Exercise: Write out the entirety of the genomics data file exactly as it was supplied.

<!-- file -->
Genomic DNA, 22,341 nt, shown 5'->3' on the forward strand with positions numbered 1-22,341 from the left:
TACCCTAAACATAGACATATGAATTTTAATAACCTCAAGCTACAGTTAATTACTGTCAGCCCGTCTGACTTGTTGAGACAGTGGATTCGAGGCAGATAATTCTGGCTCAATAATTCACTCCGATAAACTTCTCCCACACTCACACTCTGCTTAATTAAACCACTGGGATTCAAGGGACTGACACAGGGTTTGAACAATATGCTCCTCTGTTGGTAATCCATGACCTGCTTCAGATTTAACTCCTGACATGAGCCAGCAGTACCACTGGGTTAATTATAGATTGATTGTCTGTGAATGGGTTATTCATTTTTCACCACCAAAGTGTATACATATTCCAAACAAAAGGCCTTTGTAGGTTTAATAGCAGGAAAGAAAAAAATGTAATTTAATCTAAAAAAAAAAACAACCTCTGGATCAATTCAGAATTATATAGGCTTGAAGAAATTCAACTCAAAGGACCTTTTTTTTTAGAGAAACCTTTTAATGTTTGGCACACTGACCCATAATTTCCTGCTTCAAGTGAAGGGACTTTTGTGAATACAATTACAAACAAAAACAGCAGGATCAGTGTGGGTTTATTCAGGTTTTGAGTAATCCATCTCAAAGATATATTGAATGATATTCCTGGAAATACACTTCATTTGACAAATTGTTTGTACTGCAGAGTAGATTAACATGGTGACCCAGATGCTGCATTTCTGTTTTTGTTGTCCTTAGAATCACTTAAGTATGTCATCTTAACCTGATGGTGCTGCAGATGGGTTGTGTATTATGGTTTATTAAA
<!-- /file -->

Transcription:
Genomic DNA, 22,341 nt, shown 5'->3' on the forward strand with positions numbered 1-22,341 from the left:
TACCCTAAACATAGACATATGAATTTTAATAACCTCAAGCTACAGTTAATTACTGTCAGCCCGTCTGACTTGTTGAGACAGTGGATTCGAGGCAGATAATTCTGGCTCAATAATTCACTCCGATAAACTTCTCCCACACTCACACTCTGCTTAATTAAACCACTGGGATTCAAGGGACTGACACAGGGTTTGAACAATATGCTCCTCTGTTGGTAATCCATGACCTGCTTCAGATTTAACTCCTGACATGAGCCAGCAGTACCACTGGGTTAATTATAGATTGATTGTCTGTGAATGGGTTATTCATTTTTCACCACCAAAGTGTATACATATTCCAAACAAAAGGCCTTTGTAGGTTTAATAGCAGGAAAGAAAAAAATGTAATTTAATCTAAAAAAAAAAACAACCTCTGGATCAATTCAGAATTATATAGGCTTGAAGAAATTCAACTCAAAGGACCTTTTTTTTTAGAGAAACCTTTTAATGTTTGGCACACTGACCCATAATTTCCTGCTTCAAGTGAAGGGACTTTTGTGAATACAATTACAAACAAAAACAGCAGGATCAGTGTGGGTTTATTCAGGTTTTGAGTAATCCATCTCAAAGATATATTGAATGATATTCCTGGAAATACACTTCATTTGACAAATTGTTTGTACTGCAGAGTAGATTAACATGGTGACCCAGATGCTGCATTTCTGTTTTTGTTGTCCTTAGAATCACTTAAGTATGTCATCTTAACCTGATGGTGCTGCAGATGGGTTGTGTATTATGGTTTATTAAA